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Happy Telemedicine Customers

Patient satisfaction scores are an ever more important metric as healthcare leaves the sterile walls of an exam room and transitions online. As clinicians – whether MD/DO/PA/NP – our reputations has healthcare providers have been somewhat tarnished by shady practices of large medical groups as well as a few, a very small few, bad apples.

One thing you can always stand behind is your patient satisfaction score or your customer review, as it’s referred to in the online space. The thought that patients are being referred to more and more as customers was at first quite foreign to me. It didn’t sit well on the tongue. But as the clinician is divorcing more and more from the medical practice – as the two entities are diverging, it’s natural for the patient to become a customer.

As the patient becomes the customer, the physician becomes the employee rather than the owner of the private medical practice. We, as a group, have chosen to trade the headaches of being a small business owner for the simplicity of being an employee.

I can see a time when many of us who have been employees for years will take everything we’ve learned from our medical groups and go back into private practice. A physician may have worked for a large medical group for 2.5 decades but then decides to spend their last few years owning a small private practice. One thing that won’t change is the customer service part of healthcare – the retail service.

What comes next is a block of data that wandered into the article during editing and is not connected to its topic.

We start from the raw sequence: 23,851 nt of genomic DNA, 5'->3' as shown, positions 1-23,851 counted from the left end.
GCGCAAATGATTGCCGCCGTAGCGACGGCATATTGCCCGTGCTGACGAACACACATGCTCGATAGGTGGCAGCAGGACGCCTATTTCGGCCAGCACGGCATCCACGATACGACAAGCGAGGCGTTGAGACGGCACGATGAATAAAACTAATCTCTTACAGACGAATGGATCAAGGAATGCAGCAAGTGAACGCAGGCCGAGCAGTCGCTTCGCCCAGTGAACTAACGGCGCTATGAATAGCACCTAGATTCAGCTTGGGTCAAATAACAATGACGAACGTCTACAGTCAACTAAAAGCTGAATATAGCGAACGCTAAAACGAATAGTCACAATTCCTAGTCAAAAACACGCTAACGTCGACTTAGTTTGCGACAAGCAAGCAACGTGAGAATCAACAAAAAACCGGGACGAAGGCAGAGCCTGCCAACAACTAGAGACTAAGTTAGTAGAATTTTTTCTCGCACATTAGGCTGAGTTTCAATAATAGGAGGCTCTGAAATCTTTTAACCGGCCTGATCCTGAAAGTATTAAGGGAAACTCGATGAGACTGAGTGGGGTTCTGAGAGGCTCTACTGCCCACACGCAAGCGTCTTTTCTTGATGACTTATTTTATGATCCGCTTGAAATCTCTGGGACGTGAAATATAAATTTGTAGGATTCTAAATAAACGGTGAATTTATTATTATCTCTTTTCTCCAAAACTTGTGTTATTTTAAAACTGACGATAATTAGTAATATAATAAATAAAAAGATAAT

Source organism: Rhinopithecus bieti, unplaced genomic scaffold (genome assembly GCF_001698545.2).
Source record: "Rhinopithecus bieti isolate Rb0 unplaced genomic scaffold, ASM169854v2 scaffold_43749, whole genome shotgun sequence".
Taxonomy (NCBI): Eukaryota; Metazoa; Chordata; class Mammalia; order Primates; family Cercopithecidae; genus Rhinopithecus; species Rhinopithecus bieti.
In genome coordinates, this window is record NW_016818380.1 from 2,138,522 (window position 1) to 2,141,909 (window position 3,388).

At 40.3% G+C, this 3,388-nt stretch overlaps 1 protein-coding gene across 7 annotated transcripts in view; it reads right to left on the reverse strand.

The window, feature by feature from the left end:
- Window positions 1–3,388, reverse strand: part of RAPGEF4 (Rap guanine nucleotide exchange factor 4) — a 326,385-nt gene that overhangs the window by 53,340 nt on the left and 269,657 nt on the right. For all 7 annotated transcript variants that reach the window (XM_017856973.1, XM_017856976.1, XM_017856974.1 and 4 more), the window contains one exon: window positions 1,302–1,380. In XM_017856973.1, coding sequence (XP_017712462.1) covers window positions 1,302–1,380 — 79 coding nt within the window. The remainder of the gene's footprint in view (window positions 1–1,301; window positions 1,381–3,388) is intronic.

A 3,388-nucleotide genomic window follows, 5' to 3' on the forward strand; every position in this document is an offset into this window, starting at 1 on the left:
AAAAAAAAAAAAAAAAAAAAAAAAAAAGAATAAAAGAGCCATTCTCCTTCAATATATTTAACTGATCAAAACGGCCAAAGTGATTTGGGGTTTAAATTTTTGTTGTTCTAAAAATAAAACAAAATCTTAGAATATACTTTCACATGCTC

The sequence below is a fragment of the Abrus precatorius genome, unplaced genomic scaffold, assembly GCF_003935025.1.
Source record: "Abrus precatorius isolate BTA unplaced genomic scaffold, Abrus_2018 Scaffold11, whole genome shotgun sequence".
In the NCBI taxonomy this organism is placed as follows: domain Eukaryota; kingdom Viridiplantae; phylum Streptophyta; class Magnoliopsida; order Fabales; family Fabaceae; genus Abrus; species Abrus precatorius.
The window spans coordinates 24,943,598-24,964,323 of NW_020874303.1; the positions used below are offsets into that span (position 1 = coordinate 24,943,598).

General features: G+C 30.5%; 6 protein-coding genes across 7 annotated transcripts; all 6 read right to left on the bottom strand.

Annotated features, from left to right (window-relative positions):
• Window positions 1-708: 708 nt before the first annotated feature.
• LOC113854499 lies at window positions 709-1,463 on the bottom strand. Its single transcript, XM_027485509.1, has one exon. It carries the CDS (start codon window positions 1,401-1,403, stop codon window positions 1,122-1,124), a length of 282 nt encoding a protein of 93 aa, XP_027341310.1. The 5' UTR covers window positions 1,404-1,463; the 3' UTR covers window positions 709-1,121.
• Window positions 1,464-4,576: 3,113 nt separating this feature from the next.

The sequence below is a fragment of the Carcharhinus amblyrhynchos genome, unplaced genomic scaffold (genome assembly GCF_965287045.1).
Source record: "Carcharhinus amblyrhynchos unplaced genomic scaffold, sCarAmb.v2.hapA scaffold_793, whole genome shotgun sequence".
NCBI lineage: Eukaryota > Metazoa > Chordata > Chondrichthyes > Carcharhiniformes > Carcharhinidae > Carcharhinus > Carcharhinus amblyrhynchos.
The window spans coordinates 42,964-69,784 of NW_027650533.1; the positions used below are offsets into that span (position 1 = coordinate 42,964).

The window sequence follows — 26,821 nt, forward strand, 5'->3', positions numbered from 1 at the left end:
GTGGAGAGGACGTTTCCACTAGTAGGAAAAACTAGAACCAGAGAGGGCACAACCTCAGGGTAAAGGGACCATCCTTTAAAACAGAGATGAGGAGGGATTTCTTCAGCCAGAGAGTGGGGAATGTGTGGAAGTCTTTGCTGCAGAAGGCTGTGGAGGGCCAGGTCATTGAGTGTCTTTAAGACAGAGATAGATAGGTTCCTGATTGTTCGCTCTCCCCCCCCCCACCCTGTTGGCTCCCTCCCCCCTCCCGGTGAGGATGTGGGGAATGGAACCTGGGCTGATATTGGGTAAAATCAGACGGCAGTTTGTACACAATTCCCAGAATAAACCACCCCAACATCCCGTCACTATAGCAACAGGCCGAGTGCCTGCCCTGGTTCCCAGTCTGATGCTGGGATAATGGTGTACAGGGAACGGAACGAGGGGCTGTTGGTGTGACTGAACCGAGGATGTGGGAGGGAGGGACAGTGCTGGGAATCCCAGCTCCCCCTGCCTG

Retail service

We’ve all had the patient who tell us how hard it is to be in retail. He or she might be a salesperson at a Nordstrom’s or a cashier at a grocery store. They tell us how exhausting it is to deal with so many different people, each demanding something else, some in a bad mood, others who just aren’t good people. “You don’t know how tough retail is, Doc!”.

Yes, we know this all too well. Physicians are in retail the same as the cashier at Jack in the Box, as the sales clerk at pet shop and the front desk person at the home cable company. When you are the person at the point of sale, you are in retail. Until healthcare becomes free, clinicians will remain in retail.

Retail service isn’t easy but there are tricks to the trade to satisfy the customer without sacrificing the care (the service).

Take waiters and waitresses – that’s a brutal job. You’re running around, fulfilling demands, remembering orders, at the mercy of the kitchen, and trying to satisfy subjective expectations from a hundred different individuals. One person wants to know if the chicken had a name before it was slaughtered and the other is wondering why there is butter on only one side of their toast.

And yet, every once in a while, we come across that one waitperson who is amazing. They are always in a good mood. They are always on point. And they always seem happy. We’ve ruled out manic disorder NOS. We’re fairly sure they aren’t on uppers. They don’t seem to have a benzo drip attached to their arm. We don’t see them popping LSD between tables. So what gives?

Dismissing that waitperson as “having a gift” or just being “naturally good at it” is simply dismissive. There are a set of skills in that person’s repertoire that if someone else replicated, they would succeed.